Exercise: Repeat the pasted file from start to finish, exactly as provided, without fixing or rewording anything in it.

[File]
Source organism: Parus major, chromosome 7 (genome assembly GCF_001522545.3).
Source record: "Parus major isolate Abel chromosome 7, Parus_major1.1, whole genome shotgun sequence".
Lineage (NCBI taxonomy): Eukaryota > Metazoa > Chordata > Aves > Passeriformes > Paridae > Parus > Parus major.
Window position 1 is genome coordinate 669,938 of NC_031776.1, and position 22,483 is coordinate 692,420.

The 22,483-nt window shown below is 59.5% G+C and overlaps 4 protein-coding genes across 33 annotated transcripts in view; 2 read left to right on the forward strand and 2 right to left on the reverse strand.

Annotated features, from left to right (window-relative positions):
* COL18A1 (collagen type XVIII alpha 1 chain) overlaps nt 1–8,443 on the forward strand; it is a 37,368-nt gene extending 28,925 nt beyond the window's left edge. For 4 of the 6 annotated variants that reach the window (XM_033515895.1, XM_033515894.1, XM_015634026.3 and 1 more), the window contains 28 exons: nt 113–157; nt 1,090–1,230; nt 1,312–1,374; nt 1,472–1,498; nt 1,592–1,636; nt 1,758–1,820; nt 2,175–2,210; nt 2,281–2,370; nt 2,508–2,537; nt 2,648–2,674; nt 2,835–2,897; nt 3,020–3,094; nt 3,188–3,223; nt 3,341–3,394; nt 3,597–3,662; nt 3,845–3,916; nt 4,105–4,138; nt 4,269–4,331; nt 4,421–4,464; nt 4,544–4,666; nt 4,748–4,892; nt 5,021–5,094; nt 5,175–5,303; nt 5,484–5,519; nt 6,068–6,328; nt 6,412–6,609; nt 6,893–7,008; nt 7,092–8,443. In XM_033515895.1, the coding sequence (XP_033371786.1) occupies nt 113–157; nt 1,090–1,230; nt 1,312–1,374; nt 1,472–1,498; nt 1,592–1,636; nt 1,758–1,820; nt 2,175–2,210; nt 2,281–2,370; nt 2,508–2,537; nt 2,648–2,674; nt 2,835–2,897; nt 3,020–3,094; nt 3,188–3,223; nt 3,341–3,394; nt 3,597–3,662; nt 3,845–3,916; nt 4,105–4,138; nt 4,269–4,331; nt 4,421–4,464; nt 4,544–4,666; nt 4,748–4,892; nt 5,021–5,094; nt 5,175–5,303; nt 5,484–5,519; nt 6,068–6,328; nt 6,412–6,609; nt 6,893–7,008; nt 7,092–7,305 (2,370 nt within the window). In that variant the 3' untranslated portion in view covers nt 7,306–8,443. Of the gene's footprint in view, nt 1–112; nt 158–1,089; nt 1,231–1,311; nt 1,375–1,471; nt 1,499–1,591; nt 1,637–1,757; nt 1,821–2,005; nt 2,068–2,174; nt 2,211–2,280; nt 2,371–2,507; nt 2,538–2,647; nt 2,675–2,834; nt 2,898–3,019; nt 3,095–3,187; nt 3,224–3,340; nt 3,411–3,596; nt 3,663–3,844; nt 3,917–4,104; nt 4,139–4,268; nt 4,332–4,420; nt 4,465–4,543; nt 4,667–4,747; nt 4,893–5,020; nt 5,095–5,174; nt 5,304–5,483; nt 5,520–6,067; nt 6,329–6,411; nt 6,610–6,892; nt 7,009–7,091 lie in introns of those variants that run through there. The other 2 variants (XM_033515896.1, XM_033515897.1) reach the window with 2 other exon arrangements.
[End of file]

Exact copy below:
Source organism: Parus major, chromosome 7 (genome assembly GCF_001522545.3).
Source record: "Parus major isolate Abel chromosome 7, Parus_major1.1, whole genome shotgun sequence".
Lineage (NCBI taxonomy): Eukaryota > Metazoa > Chordata > Aves > Passeriformes > Paridae > Parus > Parus major.
Window position 1 is genome coordinate 669,938 of NC_031776.1, and position 22,483 is coordinate 692,420.

The 22,483-nt window shown below is 59.5% G+C and overlaps 4 protein-coding genes across 33 annotated transcripts in view; 2 read left to right on the forward strand and 2 right to left on the reverse strand.

Annotated features, from left to right (window-relative positions):
* COL18A1 (collagen type XVIII alpha 1 chain) overlaps nt 1–8,443 on the forward strand; it is a 37,368-nt gene extending 28,925 nt beyond the window's left edge. For 4 of the 6 annotated variants that reach the window (XM_033515895.1, XM_033515894.1, XM_015634026.3 and 1 more), the window contains 28 exons: nt 113–157; nt 1,090–1,230; nt 1,312–1,374; nt 1,472–1,498; nt 1,592–1,636; nt 1,758–1,820; nt 2,175–2,210; nt 2,281–2,370; nt 2,508–2,537; nt 2,648–2,674; nt 2,835–2,897; nt 3,020–3,094; nt 3,188–3,223; nt 3,341–3,394; nt 3,597–3,662; nt 3,845–3,916; nt 4,105–4,138; nt 4,269–4,331; nt 4,421–4,464; nt 4,544–4,666; nt 4,748–4,892; nt 5,021–5,094; nt 5,175–5,303; nt 5,484–5,519; nt 6,068–6,328; nt 6,412–6,609; nt 6,893–7,008; nt 7,092–8,443. In XM_033515895.1, the coding sequence (XP_033371786.1) occupies nt 113–157; nt 1,090–1,230; nt 1,312–1,374; nt 1,472–1,498; nt 1,592–1,636; nt 1,758–1,820; nt 2,175–2,210; nt 2,281–2,370; nt 2,508–2,537; nt 2,648–2,674; nt 2,835–2,897; nt 3,020–3,094; nt 3,188–3,223; nt 3,341–3,394; nt 3,597–3,662; nt 3,845–3,916; nt 4,105–4,138; nt 4,269–4,331; nt 4,421–4,464; nt 4,544–4,666; nt 4,748–4,892; nt 5,021–5,094; nt 5,175–5,303; nt 5,484–5,519; nt 6,068–6,328; nt 6,412–6,609; nt 6,893–7,008; nt 7,092–7,305 (2,370 nt within the window). In that variant the 3' untranslated portion in view covers nt 7,306–8,443. Of the gene's footprint in view, nt 1–112; nt 158–1,089; nt 1,231–1,311; nt 1,375–1,471; nt 1,499–1,591; nt 1,637–1,757; nt 1,821–2,005; nt 2,068–2,174; nt 2,211–2,280; nt 2,371–2,507; nt 2,538–2,647; nt 2,675–2,834; nt 2,898–3,019; nt 3,095–3,187; nt 3,224–3,340; nt 3,411–3,596; nt 3,663–3,844; nt 3,917–4,104; nt 4,139–4,268; nt 4,332–4,420; nt 4,465–4,543; nt 4,667–4,747; nt 4,893–5,020; nt 5,095–5,174; nt 5,304–5,483; nt 5,520–6,067; nt 6,329–6,411; nt 6,610–6,892; nt 7,009–7,091 lie in introns of those variants that run through there. The other 2 variants (XM_033515896.1, XM_033515897.1) reach the window with 2 other exon arrangements.